by Kevin Burton

Ask anyone who knows me what my favourite holiday is and they will all say the same – cruising.

Yes, that’s right, I love it and it seems it’s not just me that has a soft spot for sailing the seven seas. More and more people are taking a cruise in preference to a traditional land based holiday and I think it’s the combination of being able to be in a different port every day, to being able to unpack once and not living out of a suitcase and having everything you could wish for within easy reach of your cabin – restaurants, swimming pools, theatres, spas etc. A cruise represents outstanding value for money.

Cruising in the 21st century has changed far beyond the starchy image one may have of segregated classes, regimented dining and the perception that it is only for the most affluent in society. Today there are ships which cater for everyone, from adult only to family friendly, from active to relaxing, with itineraries from 2-3 night mini-cruises to voyages of exploration, Transatlantic crossings and round the world trips of 100 days or more!

So, what is life like on board? Well, no different from that of being on a normal holiday really. Dress codes during the day are relaxed and casual and around the sun decks and pools, swimwear is the norm. For the evenings, this is when things become magical and, dependent on the type of cruise you are on, dress codes range from casual to formal, when dinner suits and cocktail dresses are required.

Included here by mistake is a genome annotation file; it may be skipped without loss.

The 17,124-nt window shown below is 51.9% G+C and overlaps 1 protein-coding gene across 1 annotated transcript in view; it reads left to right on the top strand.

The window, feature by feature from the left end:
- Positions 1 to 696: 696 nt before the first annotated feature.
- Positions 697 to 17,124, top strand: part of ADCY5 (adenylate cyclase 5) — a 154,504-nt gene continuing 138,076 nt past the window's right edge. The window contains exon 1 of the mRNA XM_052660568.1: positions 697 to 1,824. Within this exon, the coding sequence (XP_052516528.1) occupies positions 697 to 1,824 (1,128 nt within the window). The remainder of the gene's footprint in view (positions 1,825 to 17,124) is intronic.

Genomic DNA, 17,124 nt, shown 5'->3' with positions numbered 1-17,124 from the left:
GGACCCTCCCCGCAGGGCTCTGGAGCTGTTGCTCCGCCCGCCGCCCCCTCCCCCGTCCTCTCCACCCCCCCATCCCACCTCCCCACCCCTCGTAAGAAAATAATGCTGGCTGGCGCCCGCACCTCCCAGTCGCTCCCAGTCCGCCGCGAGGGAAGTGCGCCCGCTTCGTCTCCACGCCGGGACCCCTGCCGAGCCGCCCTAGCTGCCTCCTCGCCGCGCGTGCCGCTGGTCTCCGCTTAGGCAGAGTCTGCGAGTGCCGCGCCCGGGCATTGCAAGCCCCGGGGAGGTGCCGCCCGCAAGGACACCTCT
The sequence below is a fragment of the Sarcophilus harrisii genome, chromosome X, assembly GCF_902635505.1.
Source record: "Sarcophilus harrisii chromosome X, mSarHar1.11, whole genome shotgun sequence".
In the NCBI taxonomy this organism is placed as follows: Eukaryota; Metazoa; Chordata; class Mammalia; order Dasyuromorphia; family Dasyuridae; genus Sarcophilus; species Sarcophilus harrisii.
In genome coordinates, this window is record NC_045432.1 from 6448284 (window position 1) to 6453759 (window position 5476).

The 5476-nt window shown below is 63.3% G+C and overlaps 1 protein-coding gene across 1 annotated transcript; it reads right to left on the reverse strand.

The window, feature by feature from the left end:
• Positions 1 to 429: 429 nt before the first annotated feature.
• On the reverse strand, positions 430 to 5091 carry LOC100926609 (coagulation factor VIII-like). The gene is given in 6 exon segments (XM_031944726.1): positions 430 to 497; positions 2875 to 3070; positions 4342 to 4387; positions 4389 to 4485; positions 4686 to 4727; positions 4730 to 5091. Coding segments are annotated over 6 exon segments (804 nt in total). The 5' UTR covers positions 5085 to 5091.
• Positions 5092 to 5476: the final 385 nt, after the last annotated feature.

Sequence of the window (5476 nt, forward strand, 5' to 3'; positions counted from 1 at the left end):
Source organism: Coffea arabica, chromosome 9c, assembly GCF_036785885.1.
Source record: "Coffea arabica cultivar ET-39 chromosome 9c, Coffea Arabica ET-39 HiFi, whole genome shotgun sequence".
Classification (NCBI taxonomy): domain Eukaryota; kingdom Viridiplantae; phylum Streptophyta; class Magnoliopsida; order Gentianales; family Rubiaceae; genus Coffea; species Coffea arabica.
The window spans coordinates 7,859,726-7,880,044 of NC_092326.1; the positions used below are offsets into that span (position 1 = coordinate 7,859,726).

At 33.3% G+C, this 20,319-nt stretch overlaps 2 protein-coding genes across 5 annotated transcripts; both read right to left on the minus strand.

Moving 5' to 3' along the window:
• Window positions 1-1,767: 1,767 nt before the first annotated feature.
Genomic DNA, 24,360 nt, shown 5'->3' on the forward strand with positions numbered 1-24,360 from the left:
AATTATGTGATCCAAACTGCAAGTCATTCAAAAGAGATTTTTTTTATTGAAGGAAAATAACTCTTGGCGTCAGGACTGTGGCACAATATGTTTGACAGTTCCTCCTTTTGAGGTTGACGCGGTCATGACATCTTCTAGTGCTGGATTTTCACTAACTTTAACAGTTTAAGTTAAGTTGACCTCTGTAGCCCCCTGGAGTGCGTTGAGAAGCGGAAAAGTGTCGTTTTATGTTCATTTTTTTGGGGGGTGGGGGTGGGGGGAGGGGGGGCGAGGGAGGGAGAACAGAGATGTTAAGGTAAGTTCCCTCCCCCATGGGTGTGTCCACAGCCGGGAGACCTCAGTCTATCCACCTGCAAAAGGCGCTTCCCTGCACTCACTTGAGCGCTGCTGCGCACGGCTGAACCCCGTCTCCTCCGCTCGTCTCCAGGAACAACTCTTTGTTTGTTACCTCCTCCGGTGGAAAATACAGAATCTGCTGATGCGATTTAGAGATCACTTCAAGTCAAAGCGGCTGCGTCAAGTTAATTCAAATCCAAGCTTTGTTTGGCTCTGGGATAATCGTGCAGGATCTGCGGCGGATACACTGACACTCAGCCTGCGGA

Dining options are also varied, with most ships now offering intimate grill style bistros, fast food outlets and fine dining restaurants.

For families, cruising is perfect with ships that are a haven for children from infants to teenagers, with just about every conceivable activity to keep them occupied.

Every time a ship makes a port of call you are offered an extensive excursion programme. These are usually sent to you some months in advance of your scheduled sailing date allowing you to pre-book.

Finally – tipping. This is customary on any cruise and it is usual for you to tip your cabin steward and table waiters. Most cruise companies give you the option of having tips pre-paid – this is then generally added to your on-board account and settled on disembarkation. Other cruise lines simply give you the choice of awarding those who you feel deserve a pat on the back.

For help and guidance call me, or better still pop in for an informal chat.

email:  or our other cruise expert Ben at